Posted on 14/01/2019 by
Learn to Care will cease operations after three decades at the end of the financial year
A national organisation that has promoted social care workforce development since 1988 is to wind up by the end of this financial year because of financial constraints and changes to how local authorities operate.
Learn to Care, a national network representing professionals responsible for social workers’ and other adults’ and children’s services staff members’ learning and development, held its final AGM in November 2018 and will cease operations in March this year.
A statement published from the AGM by the chair of the national committee, Tracey Cooper, a senior organisational development officer at Leeds council, cited changing staff roles, financial cuts and better support for social care staff locally and nationally as driving the decision.
Trevor Hewitt, another committee member and a colleague of Cooper’s at Leeds, told Community Care it had become increasingly hard to sustain the national panel in recent years.
“Far fewer specialists are supporting adults’ and children’s social care in terms of pure workforce development,” he said. “It’s been many years since we achieved [the optimum] level of support, and because all work is carried out by volunteers we’ve not really been able to deliver work plans and strategies, purely because of a lack of people.”
The last few years had seen the centralisation of workforce development functions in many councils, Hewitt added, meaning people with specialised social care knowledge had “disappeared”.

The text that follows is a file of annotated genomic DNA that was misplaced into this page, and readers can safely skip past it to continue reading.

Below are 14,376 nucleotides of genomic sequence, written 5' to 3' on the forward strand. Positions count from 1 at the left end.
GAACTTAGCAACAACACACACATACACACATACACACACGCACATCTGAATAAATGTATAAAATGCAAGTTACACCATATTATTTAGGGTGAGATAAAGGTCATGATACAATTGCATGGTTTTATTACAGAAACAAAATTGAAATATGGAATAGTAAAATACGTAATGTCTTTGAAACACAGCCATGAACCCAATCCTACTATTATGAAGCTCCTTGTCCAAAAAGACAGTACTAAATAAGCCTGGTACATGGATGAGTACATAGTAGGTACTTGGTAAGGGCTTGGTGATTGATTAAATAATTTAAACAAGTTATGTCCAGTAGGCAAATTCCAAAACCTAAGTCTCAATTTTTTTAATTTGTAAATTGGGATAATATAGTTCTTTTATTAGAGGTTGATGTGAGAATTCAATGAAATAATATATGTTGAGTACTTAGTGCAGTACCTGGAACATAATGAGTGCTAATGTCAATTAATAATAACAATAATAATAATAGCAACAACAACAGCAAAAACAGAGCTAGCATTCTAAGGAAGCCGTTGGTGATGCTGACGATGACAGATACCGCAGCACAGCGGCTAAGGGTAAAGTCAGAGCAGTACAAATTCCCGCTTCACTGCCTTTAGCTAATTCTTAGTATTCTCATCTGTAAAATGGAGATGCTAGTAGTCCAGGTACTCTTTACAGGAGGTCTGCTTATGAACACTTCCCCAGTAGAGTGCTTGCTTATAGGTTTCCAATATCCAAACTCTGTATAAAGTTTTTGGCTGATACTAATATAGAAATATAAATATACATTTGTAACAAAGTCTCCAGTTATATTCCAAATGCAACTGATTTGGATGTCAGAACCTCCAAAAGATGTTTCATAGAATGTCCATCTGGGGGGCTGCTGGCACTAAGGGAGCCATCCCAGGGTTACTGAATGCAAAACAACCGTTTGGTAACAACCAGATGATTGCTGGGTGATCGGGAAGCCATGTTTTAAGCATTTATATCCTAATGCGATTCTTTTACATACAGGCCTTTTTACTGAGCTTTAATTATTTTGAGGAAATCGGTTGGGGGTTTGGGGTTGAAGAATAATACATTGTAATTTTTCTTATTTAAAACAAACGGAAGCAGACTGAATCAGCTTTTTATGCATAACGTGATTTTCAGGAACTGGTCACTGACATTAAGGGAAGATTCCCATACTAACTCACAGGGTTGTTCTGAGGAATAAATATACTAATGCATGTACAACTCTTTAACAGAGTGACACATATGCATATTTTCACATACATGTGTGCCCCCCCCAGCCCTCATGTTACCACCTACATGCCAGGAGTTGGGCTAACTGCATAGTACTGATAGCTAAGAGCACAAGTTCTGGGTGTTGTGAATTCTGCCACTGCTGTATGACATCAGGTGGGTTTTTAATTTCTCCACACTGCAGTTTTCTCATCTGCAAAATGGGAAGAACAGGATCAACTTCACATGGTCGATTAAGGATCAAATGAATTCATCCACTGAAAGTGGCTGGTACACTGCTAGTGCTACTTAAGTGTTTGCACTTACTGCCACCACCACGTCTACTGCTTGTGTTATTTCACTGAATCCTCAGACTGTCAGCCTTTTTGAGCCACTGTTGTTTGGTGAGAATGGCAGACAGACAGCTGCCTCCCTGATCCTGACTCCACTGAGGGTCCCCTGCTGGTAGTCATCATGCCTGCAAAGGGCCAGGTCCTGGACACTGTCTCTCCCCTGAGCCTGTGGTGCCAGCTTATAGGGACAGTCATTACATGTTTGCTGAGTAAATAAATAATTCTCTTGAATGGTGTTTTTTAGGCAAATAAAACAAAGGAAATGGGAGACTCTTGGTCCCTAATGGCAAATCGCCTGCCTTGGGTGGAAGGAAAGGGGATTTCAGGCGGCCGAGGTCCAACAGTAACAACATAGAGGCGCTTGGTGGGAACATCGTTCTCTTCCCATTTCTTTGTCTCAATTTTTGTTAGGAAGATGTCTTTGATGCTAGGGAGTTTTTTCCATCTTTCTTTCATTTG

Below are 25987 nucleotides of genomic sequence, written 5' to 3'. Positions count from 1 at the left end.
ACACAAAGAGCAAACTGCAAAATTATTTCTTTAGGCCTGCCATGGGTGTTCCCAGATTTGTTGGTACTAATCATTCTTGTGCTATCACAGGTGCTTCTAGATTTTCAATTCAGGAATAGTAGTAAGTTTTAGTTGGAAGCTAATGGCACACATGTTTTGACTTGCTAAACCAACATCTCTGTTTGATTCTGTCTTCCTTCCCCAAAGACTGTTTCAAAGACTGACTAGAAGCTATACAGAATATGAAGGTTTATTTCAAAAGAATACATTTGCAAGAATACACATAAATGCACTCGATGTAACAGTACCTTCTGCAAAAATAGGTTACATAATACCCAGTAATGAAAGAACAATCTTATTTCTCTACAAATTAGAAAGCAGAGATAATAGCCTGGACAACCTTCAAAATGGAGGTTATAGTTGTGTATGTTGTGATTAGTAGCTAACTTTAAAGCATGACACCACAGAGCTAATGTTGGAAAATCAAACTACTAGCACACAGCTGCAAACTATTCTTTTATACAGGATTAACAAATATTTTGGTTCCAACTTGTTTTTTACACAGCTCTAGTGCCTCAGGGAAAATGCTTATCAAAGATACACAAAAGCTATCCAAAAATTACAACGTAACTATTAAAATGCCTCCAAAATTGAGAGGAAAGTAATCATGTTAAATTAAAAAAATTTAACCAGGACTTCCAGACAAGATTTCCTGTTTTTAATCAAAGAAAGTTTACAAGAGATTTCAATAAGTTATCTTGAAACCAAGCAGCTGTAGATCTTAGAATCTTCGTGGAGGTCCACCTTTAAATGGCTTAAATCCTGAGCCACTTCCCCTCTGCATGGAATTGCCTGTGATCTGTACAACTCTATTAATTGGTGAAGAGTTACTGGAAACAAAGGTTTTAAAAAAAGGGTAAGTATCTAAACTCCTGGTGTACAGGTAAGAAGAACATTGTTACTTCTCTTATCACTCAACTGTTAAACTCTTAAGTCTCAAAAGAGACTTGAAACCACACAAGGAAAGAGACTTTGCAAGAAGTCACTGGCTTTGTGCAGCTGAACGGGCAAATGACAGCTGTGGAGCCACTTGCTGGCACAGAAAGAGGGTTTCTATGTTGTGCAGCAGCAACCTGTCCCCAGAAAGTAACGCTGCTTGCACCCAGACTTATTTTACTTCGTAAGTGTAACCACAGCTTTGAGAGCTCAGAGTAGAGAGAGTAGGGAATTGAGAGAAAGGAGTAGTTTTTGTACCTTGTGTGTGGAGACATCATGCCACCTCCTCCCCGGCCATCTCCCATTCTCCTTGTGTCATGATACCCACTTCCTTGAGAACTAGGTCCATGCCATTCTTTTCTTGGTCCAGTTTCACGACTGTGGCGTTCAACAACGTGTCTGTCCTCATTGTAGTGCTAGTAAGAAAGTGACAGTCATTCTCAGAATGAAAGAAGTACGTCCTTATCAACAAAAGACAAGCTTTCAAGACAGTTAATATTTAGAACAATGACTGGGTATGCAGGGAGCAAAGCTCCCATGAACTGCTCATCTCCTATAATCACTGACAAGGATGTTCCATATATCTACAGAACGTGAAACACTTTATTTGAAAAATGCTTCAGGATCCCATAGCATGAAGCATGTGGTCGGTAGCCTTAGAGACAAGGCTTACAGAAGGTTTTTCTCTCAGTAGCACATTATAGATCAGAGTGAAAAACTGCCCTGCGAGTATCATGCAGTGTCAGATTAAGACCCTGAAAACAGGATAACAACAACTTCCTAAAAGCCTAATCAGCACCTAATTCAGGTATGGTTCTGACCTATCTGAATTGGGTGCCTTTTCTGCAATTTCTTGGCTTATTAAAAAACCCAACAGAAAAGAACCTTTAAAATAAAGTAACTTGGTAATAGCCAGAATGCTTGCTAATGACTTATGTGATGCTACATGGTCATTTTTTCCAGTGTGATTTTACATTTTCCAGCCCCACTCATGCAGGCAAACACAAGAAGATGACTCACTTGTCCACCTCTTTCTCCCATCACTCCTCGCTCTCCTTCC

“The reduction in local authority budgets has had a huge impact,” he said, not only in terms of staff reductions but because people were no longer authorised to claim travel expenses, making meetings much trickier.
On a more positive note, Hewitt noted the emergence of other networks, notably among principal social workers (PSWs) – some of whom are also Learn to Care members. This had seen some expertise that would previously have been the domain of workforce development specialists flowing elsewhere.
“In a number of local authorities, PSWs have responsibility for the workforce – they have their own local and national networks and are working extremely well in some areas,” he said.
Beverley Latania, PSW for mental health, strategic commissioning and community within Newham council and co-chair of the national adults’ PSW network, expressed regret that Learn to Care was calling it a day.
“Learn To Care has provided great support to the social care sector,” she said in a statement on behalf of the three PSW network chairs. “The work of the national and regional PSW networks complements aspects of the work undertaken by Learn To Care in terms of promoting learning and wider workforce development as well as ensuring the professional development of social workers – which we believe to be very important.
“The national PSW Network will continue to work alongside national and local workforce development forums and groups to support the development of social care staff and promote social care across the country,” she added.
‘Development crucial to social worker retention’
A spokesperson for the British Association of Social Workers (BASW) said the professional body would like to thank Learn to Care for its “important contribution” across the sector.
“Workforce development is a crucial part of social work retention,” the spokesperson said. “As Learn to Care concludes, BASW will need to work ever more closely with employers, PSWs and the wider sector, to ensure career-long support and CPD is prioritised, especially in this climate of stretched resources.”
Hewitt said that despite the national closure of Learn to Care, some of its local networks would likely remain functional – albeit likely under a different name.
“[Things] will continue in various forms, whether that’s through ADASS, ADCS, Skills for Care and so on – there will still be support networks for workforce development leads,” he said.